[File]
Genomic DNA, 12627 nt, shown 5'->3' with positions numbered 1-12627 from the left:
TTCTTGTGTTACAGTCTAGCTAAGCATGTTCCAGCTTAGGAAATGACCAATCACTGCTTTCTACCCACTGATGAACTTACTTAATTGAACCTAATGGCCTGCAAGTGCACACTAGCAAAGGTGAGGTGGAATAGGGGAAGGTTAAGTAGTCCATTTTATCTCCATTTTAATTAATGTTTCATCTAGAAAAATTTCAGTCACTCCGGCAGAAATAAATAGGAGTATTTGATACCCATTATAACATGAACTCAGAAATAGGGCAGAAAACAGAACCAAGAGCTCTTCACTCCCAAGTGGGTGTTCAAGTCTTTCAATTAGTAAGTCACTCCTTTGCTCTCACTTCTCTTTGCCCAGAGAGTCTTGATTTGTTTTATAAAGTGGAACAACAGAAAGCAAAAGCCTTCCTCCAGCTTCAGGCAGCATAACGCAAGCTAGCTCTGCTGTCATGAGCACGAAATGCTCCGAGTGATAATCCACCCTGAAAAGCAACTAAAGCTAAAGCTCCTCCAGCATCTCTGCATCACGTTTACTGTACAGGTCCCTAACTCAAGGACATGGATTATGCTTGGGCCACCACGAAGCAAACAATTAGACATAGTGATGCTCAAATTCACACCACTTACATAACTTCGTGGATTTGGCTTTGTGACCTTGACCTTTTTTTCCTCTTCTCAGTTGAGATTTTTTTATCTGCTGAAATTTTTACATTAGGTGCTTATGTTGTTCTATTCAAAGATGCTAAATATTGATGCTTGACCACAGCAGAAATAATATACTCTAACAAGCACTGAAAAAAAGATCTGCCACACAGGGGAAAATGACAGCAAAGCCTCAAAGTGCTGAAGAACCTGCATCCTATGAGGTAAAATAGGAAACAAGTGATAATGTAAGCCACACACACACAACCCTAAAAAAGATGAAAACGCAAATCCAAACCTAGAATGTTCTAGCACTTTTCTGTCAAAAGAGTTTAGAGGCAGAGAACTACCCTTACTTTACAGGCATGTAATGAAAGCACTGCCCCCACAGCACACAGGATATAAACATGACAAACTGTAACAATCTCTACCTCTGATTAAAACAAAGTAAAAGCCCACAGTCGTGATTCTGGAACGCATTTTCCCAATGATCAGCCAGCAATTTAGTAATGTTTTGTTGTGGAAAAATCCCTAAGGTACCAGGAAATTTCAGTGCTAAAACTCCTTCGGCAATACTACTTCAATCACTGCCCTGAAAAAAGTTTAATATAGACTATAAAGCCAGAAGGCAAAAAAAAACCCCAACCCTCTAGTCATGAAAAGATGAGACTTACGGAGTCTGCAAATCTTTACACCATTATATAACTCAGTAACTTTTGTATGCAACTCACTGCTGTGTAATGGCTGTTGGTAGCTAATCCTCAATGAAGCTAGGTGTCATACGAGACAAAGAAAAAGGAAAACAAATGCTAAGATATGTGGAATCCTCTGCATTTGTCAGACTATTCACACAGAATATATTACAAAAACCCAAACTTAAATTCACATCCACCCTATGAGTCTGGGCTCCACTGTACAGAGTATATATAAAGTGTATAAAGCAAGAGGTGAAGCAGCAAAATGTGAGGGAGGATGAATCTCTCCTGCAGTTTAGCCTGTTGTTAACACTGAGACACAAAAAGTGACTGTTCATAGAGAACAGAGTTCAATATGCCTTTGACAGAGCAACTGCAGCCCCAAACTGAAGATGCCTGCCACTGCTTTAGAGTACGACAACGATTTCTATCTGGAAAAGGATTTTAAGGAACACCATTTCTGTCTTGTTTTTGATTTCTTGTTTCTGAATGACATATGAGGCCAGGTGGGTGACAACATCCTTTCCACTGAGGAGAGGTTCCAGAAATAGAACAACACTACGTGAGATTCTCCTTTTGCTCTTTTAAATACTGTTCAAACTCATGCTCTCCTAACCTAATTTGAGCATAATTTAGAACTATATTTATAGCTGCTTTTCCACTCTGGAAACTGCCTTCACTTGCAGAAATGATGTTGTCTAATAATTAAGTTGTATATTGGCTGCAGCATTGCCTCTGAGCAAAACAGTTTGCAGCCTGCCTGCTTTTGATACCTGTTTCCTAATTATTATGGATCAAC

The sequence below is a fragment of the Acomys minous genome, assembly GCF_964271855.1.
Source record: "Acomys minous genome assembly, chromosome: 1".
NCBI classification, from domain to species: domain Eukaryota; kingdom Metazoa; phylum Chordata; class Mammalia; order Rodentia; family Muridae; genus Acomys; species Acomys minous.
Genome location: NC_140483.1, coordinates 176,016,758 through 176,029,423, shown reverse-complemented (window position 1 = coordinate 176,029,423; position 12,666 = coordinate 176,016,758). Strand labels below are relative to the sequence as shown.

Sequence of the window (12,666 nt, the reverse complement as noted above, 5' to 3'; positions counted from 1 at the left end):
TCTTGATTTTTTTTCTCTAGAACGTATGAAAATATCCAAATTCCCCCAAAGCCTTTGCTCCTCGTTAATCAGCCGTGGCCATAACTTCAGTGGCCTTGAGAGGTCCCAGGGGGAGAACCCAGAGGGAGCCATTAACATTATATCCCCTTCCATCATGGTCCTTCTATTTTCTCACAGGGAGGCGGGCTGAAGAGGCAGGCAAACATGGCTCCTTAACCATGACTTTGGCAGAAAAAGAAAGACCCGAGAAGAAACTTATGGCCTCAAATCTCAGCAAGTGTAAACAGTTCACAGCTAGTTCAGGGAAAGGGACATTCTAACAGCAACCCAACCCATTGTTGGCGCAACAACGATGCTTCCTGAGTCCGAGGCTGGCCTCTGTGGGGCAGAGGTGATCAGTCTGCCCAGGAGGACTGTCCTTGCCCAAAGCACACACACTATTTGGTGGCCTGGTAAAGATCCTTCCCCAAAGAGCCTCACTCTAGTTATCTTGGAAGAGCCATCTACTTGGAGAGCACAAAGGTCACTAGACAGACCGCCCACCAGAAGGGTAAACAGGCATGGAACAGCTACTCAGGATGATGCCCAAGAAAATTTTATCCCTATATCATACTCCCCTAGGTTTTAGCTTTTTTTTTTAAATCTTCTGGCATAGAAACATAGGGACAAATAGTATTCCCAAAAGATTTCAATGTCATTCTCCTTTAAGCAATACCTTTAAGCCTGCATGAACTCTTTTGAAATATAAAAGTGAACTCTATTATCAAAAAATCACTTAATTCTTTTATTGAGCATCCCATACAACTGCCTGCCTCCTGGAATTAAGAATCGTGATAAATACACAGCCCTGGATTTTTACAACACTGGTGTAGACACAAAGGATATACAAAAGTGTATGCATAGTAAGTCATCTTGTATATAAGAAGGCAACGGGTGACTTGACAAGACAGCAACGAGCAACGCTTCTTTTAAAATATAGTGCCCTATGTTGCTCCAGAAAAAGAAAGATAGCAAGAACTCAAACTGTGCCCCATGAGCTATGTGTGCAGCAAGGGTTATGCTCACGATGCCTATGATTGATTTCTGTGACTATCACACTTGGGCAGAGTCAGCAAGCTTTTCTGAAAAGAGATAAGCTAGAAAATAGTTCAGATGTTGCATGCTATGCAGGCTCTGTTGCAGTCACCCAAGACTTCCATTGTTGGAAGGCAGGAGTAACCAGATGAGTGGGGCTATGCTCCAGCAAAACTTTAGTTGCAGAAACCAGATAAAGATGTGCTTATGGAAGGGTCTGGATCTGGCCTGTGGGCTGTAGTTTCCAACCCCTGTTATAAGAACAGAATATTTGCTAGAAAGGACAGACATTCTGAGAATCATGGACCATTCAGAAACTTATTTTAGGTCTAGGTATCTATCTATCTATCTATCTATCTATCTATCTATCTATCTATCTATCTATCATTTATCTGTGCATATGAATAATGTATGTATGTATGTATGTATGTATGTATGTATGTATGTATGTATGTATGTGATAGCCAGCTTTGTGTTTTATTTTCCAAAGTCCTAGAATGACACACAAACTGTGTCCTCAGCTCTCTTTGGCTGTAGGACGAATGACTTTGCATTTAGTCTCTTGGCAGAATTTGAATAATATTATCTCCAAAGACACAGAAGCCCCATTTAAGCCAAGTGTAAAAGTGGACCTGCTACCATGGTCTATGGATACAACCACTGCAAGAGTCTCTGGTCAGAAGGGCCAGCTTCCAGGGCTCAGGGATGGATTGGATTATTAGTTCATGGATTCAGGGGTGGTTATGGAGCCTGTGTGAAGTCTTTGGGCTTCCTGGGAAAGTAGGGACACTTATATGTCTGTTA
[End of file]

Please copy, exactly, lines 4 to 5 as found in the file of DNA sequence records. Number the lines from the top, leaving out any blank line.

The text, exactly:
Source record: "Acomys minous genome assembly, chromosome: 1".
NCBI classification, from domain to species: domain Eukaryota; kingdom Metazoa; phylum Chordata; class Mammalia; order Rodentia; family Muridae; genus Acomys; species Acomys minous.